Craft / “memphis now”, Canberra Glassworks, until December 16. Reviewed by MEREDITH HINCHLIFFE.
THE Memphis Group was a short-lived yet influential design movement that emerged in Milan in the early 1980s, founded by Italian designer and architect Ettore Sottass and a small group of artists and designers. It fostered artistic freedom and was based on celebration, experimentation and modification.
This exhibition – “Memphis Now” – was co-curated by Aimee Frodsham from Canberra Glassworks and Stephen Payne from Megalo Print Studio, both of which are based in Kingston. An excellent initiative from these two organisations.
When you visiting this show, look for bright colours, sharp lines and circles.
As you enter the gallery, don’t forget to look up as Ham Darroch has painted “Piscina”, which wraps arounds around the top of the entrance to the shop and gallery, and continues into the gallery itself. Circles, lines, zig zags are all there painted in bright colours on brighter grounds. Purple, red, blue, black and white, yellow and green all bounce off each other, beginning your journey through the gallery with joy.
The senior artist, Judi Elliott, is showing works from her prolific career as an artist working in glass. “Come Fly a Kite” is a joyful work with coloured ribbons falling from the bottom of the two triangular kite forms. Smaller triangles are repeated in the coloured motifs in the yellow ground. She is also showing two other works, one of which is a mirror. The mirror reflects the brightness of the colours of other exhibits, adding to the overall delight of this exhibition.
April Phillips is showing lighting pendants – which are colourful and fun – and a triptych titled “Moments”. I am not much of a fan of QR codes, but I was assisted to download this QR code and shown what to do and it was like magic on my phone’s screen. Green zig zag lines, crossed lines, blue balloon shapes and little creatures with black whiskers came to life and danced around. This work was screen and woodblock printed on handmade paper produced by dodgy paper from artists’ paper waste and printed at Megalo.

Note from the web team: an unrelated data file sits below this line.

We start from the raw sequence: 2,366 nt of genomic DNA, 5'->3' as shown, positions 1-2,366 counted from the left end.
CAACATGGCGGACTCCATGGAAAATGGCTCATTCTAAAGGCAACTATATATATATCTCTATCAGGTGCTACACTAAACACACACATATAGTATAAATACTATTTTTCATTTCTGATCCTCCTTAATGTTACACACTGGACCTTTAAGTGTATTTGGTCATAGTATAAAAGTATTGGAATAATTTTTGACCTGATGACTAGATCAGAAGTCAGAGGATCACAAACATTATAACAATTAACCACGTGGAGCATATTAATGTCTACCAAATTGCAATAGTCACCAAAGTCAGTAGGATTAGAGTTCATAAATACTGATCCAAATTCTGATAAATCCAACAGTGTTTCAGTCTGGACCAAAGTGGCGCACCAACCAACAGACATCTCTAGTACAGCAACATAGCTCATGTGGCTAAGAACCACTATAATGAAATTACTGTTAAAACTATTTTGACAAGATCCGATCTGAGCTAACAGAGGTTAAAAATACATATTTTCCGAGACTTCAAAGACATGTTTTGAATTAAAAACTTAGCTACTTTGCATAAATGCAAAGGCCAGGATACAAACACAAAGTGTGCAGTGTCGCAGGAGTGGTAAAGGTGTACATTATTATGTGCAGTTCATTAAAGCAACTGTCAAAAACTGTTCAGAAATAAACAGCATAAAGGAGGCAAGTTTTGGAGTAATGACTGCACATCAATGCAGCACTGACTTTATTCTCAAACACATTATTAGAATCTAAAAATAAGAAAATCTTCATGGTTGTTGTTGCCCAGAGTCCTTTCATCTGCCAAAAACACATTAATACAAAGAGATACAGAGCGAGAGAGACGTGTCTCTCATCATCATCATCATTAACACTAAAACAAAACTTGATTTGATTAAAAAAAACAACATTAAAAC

Acrylic square and circular panels in Fluro colours intersect with each other in several works by Kate Banazi. These are fun and create colourful shadows behind them. Banazi is also showing three framed works from acrylic panels and acrylic paint on linen. Their titles are intriguing: they all include the word “Rerouted” as for example, “Rerouted Narwee to Kogarah”.
Many of the objects are displayed on “Confetti Collection” furniture, created by Gibson Karlo, a design duo. Recycled plastic is formed into tubular forms speckled with colour. Black compact laminate forms the table tops. These minimalist pieces are perfect for the bright objects they carry.
SA artist Drew Spangenberg, is showing a range of objects inspired by domestic settings, and perhaps kitchenware from the ’50s and ’60s. Simple, straight-sided forms, or curved in bright, shiny colours, they evoke my grandmother’s kitchen. They sing and it was hard not to pick up the “Continental Champagne” (glass) and take it to the bar to be filled.
This is a happy, bright and hopeful exhibition.
Who can be trusted?
In a world of spin and confusion, there’s never been a more important time to support independent journalism in Canberra.
If you trust our work online and want to enforce the power of independent voices, I invite you to make a small contribution.
Every dollar of support is invested back into our journalism to help keep citynews.com.au strong and free.
Ian Meikle, editor